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Cable reference id: #08DAMASCUS847
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Reference id aka Wikileaks id #180282  ? 
Subject2008 Un Drought Appeal For Syria
OriginEmbassy Damascus (Syria)
Cable timeWed, 26 Nov 2008 14:12 UTC
ClassificationCONFIDENTIAL
Sourcehttp://wikileaks.org/cable/2008/11/08DAMASCUS847.html
Referenced by09DAMASCUS133, 09DAMASCUS432, 10DAMASCUS70, 10DAMASCUS97
History
Extras? Comments
VZCZCXRO0403 PP RUEHBC RUEHDE RUEHKUK RUEHROV DE RUEHDM #0847/01 3311412 ZNY CCCCC ZZH P 261412Z NOV 08 FM AMEMBASSY DAMASCUS TO RUEHAK/AMEMBASSY ANKARA PRIORITY 5660 RUEHGB/AMEMBASSY BAGHDAD PRIORITY 0960 RUEHIT/AMCONSUL ISTANBUL PRIORITY 0381 RUEHC/SECSTATE WASHDC PRIORITY 5633 INFO RUEHEE/ARAB LEAGUE COLLECTIVE PRIORITY RUEHGV/USMISSION GENEVA PRIORITY 0654 RUCNDT/USMISSION USUN NEW YORK PRIORITY 0480 RHEHNSC/NSC WASHDC PRIORITY RHEFDIA/DIA WASHDC PRIORITY RUEAIIA/CIA WASHDC PRIORITY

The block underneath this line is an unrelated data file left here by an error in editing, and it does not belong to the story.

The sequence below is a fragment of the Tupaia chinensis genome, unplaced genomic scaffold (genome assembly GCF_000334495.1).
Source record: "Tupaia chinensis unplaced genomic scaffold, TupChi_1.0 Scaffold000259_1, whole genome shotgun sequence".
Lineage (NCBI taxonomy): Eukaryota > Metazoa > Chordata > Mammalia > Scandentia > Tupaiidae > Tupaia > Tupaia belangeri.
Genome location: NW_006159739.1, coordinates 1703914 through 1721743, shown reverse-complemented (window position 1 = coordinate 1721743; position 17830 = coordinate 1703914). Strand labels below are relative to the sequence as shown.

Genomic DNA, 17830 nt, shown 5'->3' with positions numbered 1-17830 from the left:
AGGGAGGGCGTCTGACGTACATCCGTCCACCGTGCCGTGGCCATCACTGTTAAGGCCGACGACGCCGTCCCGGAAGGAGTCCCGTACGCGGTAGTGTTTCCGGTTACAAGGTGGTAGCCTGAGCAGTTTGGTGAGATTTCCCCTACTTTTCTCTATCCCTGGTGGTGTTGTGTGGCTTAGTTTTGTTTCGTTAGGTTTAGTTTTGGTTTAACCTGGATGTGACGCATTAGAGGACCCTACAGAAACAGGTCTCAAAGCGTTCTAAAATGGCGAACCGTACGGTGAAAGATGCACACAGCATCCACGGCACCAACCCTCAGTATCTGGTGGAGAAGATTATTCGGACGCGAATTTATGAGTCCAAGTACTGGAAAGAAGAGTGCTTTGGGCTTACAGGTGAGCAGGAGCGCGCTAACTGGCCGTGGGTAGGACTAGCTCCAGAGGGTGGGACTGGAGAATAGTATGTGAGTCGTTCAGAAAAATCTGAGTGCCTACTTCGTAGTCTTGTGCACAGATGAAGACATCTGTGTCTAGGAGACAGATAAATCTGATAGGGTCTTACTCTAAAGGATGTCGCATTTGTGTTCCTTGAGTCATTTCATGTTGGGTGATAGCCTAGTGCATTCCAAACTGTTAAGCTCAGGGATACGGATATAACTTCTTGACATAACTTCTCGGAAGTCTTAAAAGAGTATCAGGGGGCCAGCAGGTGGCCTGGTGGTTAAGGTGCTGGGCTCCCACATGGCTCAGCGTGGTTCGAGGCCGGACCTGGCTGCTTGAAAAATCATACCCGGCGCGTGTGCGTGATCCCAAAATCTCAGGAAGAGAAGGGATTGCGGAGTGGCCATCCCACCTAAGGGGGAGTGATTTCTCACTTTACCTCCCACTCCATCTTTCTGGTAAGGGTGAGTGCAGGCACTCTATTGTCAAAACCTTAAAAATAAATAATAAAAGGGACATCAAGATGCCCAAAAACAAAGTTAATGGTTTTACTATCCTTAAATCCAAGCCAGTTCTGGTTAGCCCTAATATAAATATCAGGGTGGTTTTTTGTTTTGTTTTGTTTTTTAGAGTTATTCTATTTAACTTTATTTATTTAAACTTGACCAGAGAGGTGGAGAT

Hide header C O N F I D E N T I A L SECTION 01 OF 02 DAMASCUS 000847 SIPDIS DEPARTMENT FOR NEA/ELA, NEA/I, PRM/ANE, IO DEPARTMENT PLEASE PASS TO USAID, BAGHDAD PLEASE PASS TO PRT MOSUL E.O. 12958: DECL: 11/25/2018 TAGS: EAGR [Agriculture and Forestry], EAID [Foreign Economic Assistance], ECON [Economic Conditions], FAO [Food and Agriculture Organization of the UN], PGOV [Internal Governmental Affairs], PHUM [Human Rights], PREF [Refugees], SY [Syria] SUBJECT: 2008 UN DROUGHT APPEAL FOR SYRIA Classified By: CDA Maura Connelly for reasons 1.5 b and d. ¶1. (SBU) This is an action request cable, see paragraph 7. ¶2. (SBU) SUMMARY: UNFAO (Food and Agriculture) Syria Representative Abdullah Bin Yehia is seeking USG commitment to the UN Office for Coordination of Humanitarian Affairs 2008 Drought Appeal. Yehia proposes to use money from the appeal to provide seed and technical assistance to 15,000 small-holding farmers in northeast Syria in an effort to preserve the social and economic fabric of this rural, agricultural community. If UNFAO efforts fail, Yehia predicts mass migration from the northeast, which could act as a multiplier on social and economic pressures already at play and undermine stability Syria. End Summary. --------------------------------- SYRIAN DROUGHT APPEAL - IN SHORT --------------------------------- ¶3. (SBU) The UN Office for Coordination of Humanitarian Affairs (OCHA) launched an appeal on September 29 requesting roughly $20.23 million to assist an estimated one million people impacted by what the UN describes as the country's worst drought in four decades. The appeal details seven major projects that members of the UN country team (FAO, UNDP, WFP, WHO and UNICEF) plan to undertake should funding materialize. Roughly $14 million is requested to support FAO ($9.36 million) and UNDP ($4.82 million) efforts to restore food production and safeguard agricultural livelihoods, and $5.2 million is being sought by WFP to provide emergency food assistance to the victims of the drought. There does not appear to have been much movement on the part of donor countries to fund this appeal thus far, as most of the funding has come from unearmarked UN funds and the Central Emergency Response Fund (CERF) equaling together roughly $2.46 million. The Italians have an uncommitted pledge of $700 thousand for food assistance. Additionally, UN contacts report the Chinese have committed to providing approximately $500,000, and that the Greeks are considering a contribution of up to $250,000. ---------------- FAO PERSPECTIVE ---------------- ¶4. (SBU) UNFAO Syria Representative Abdullah bin Yehia briefed econoff and USDA Regional Minister-Counselor for Agriculture on what he terms the "perfect storm," a confluence of drought conditions with other economic and social pressures that Yehia believes could undermine stability in Syria. Because he is working with such limited resources, Yehia plans to target FAO assistance to small-holding farmers in the hardest-hit province of northeast Syria, Al Hasakah. (Note: This province shares a northern border with Turkey and a southern border with Iraq. Mosul is approximately 100km from Al Hasakah province.) Because the UN appeal has, thus far, not been entirely successful, Yehia has had to prioritize aid recipients. FAO has about $1.25 million out of the $9.36 million sought to begin programmatic work. For now, FAO aid will be awarded only to farmers who meet all of the following criteria: Applicant is head of household, has a holding of no more than two hectares, reports agriculture as the sole source of livelihood, holds no more than seven or eight head of livestock, had a "zero" crop yield for 2008, and has no seed stock for replanting a 2009 crop. --------------------------------------------- -------------- POTENTIAL FOR SOCIAL DESTRUCTION AND POLITICAL INSTABILITY --------------------------------------------- -------------- ¶5. (C) Yehia does not/not believe that the SARG will allow any Syrian citizen to starve. (Note: It is estimated that SARG wheat stocks are sufficient to continue to provide subsidized bread in all areas of Syria throughout the coming winter. End note.) However, Yehia told us that the Syrian Minister of Agriculture, at a July meeting with UN officials, stated publicly that economic and social fallout from the drought was "beyond our capacity as a country to deal with." DAMASCUS 00000847 002 OF 002 What the UN is trying to combat through this appeal, Yehia says, is the potential for "social destruction" that would accompany erosion of the agricultural industry in rural Syria. This social destruction would lead to political instability, Yehia told us. He fears that up to 15,000 rural farmers will fail to plant crops for the 2009 growing season, either because they have no residual seed stock from the disastrous 2008 crop, or because they are hesitant to plant seed (bought on credit) for fear of a repeat of the 2007-2008 cold snap that killed seedlings last year. Another factor at play, according to Yehia, is the rising cost of diesel fuel in Syria, as the SARG continues to reduce subsidies. This translates into rising production costs, providing an additional disincentive for small farmers to maintain their holdings. UNFAO proposes to provide small-holding farmers in Al Hasakah province who meet the above criteria (see paragraph 4) with seed stock and technical assistance so that they might realize a 2009 crop and remain on their farms for the foreseeable future. ¶6. (C) Without direct FAO assistance, Yehia predicts that most of these 15,000 small-holding farmers would be forced to depart Al Hasakah province to seek work in larger cities in western Syria (Damascus and Aleppo, primarily). Approximately 100,000 dependents -- women, children and the elderly or infirm -- would be left behind to live in poverty, he said. Children would be likely to be pulled from school, he warned, in order to seek a source of income for families left behind. In addition, the migration of 15,000 unskilled laborers would add to the social and economic pressures presently at play in major Syrian cities. A system already burdened by a large Iraqi refugee population may not be able to absorb another influx of displaced persons, Yehia explained, particularly at this time of rising costs, growing dissatisfaction of the middle class, and a perceived weakening of the social fabric and security structures that Syrians have come to expect and - in some cases - rely on. ¶7. (SBU) ACTION REQUEST: Post received several queries as to whether the U.S. intends to contribute to the 2008 Syrian Drought Appeal, and we request department guidance on the matter. UNFAO is seeking immediate donor commitments that will allow them to borrow against the UN CERF. According to Yehia, UNFAO is trying to get seed stock to farmers in Al Hasakah by mid-December to ensure that they do not miss the window for planting a 2009 crop. ¶8. (C) COMMENT: Given the generous funding the U.S. currently provides to the Iraqi refugee community in Syria and the persistent problems WFP is experiencing with its efforts to import food for the refugee population, we question whether limited USG resources should be directed toward this appeal at this time. CONNELLY